Appreciating H&M’s value for the frugal fashionista

12 Jul

Rating 7/10 for the shop, 0/10 for service

Good for wardrobe staples and trendy, eventually outmoded fast fashions; corporate responsibility

Bad for long-lasting investment pieces; being paid attention to

  • Visited Regent Street flagship storeSaturday, 5:00 p.m.
  • Number of Stores 2,200
  • What they sell fashions for women, men, teens and children; homewear
  • Website
  • Who’s in charge Stefan Persson
H&M is one of the most viral international fast-fashion companies with 2,200-plus shops in over 40 countries with over 87,000 employees, but for some is just that — a virus. For others who are financially strapped, the retailer is a fashion-forward, frugal stepping stone onward to bigger and better things. H&M, which stands for Hennes & Mauritz, was established in 1947 by Erling Persson in Västerás, Sweden. It’s all in the family too, Persson family members still have positions on the board. Today about 100 in-house designers, buyers and pattern makers design for the entire fashionable family on a budget: women’s, men’s, teen’s and children’s. Dabbling in cosmetics, accessories and footwear too, the company boasts two things only: fashion and quality. Compared with other fast-fashion retailers like Forever 21 and Papaya in the U.S., and Primark in the U.K., this holds true, especially with their strategic designer lines by the likes of Midas-touch Karl Largerfeld, Jimmy Choo and Lanvin. For autumn 2011, Donatella Versace will be designing a collection packed full of leather, busy prints and vibrant color at H&M prices. The store has a rapid turn-around on clothing with the latest fashions being shipped in daily (not sure how sustainable this is for the earth’s landfills and our already bulging wardrobes). H&M does not own any of its own factories and instead buys from 700 outside suppliers throughout Asia and Europe. And despite the economic downturn, H&M survives having made 126,966 million in Swedish krona in 2010 with sales increasing 12 percent from May 2010 to May of this year. And to top it off, H&M has got it right in the corporate responsibility department with plans in place for their economic, social and environmental footprints. Their plan is to make the retailer 100 percent sustainable eventually. They have a good start; noticeable with the hanging green tags, many garments have been made with organic and recycled materials or cellulosic Tencel.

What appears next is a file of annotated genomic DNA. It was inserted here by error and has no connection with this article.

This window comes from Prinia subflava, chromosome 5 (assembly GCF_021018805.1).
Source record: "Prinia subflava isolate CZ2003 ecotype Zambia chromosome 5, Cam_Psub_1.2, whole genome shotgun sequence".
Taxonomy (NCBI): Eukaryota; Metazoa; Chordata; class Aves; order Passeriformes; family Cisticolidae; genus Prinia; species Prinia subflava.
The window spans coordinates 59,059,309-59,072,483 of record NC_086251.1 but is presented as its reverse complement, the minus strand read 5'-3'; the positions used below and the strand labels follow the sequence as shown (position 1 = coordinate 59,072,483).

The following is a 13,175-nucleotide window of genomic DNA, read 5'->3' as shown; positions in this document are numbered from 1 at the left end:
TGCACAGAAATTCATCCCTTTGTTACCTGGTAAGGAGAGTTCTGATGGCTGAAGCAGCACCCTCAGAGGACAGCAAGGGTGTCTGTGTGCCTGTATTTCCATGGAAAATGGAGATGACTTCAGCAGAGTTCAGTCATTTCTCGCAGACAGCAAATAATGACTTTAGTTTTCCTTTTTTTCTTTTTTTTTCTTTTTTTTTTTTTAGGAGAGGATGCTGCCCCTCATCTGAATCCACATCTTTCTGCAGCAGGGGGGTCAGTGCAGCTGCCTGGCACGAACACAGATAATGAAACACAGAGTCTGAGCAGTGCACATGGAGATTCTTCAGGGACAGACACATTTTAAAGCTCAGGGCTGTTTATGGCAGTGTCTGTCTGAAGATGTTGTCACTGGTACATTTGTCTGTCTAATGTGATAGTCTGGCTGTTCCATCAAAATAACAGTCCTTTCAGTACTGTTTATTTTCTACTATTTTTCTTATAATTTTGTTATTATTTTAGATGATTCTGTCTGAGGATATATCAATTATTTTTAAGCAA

The windows They leave something to be desired with the goldilocks wig-wearing mannequins and cheap carpet, but at least shoppers will know what they are getting as prices of what are worn in the windows are listed on tacky tags and price lists.

 Shopability Most advantageously, womenswear is on the ground floor with accessories and cosmetics; men, denim and more ladies are on the first floor, while the -1 floor contains ladies sized 18-30, maternity, lingerie and childrenswear sized 0-14. The clothing is further broken down by color palette, “summer must-haves,” sale racks, basics and by collection, providing a clearly- labeled roadmap for the shopper (since they will not be receiving any employee guidance). The fitting rooms are quite large and minimal with drawn curtains.

Service? While the positive is that the staff is a diverse representation, the H&M shopping experience is entirely self-guided. Do not expect to be asked if you need anything or to be greeted with a friendly smile at the till. No, they do their thing, you do yours, and you’ll get along fine.

Online Its native Sweden, and Denmark, Finland, the Netherlands, Germany, Austria and the U.K. are the only countries to have access to H&M on the web. The site is surprisingly fresh and offers more customer service than the actual store.

Do not expect to be asked if you need anything or to be greeted with a friendly smile at the till. No, they do their thing, you do yours, and you’ll get along fine.

Verdict Fast fashion gets a bad rap, but H&M is improving that image with its eco-friendly textiles, Fair Labor Association membership and earthy lines like the “Conscious Collection.” Now if only it could pay attention to its customers and treat them not as its bargain prices suggest.

Credit: The writing style of this article was adapted from Mary Portas’ “Shop!” columns in London’s Telegraph newspaper


One Response to “Appreciating H&M’s value for the frugal fashionista”

  1. Marissa Hoffman July 13, 2011 at 6:29 pm #

    You’re a true fashion critic!

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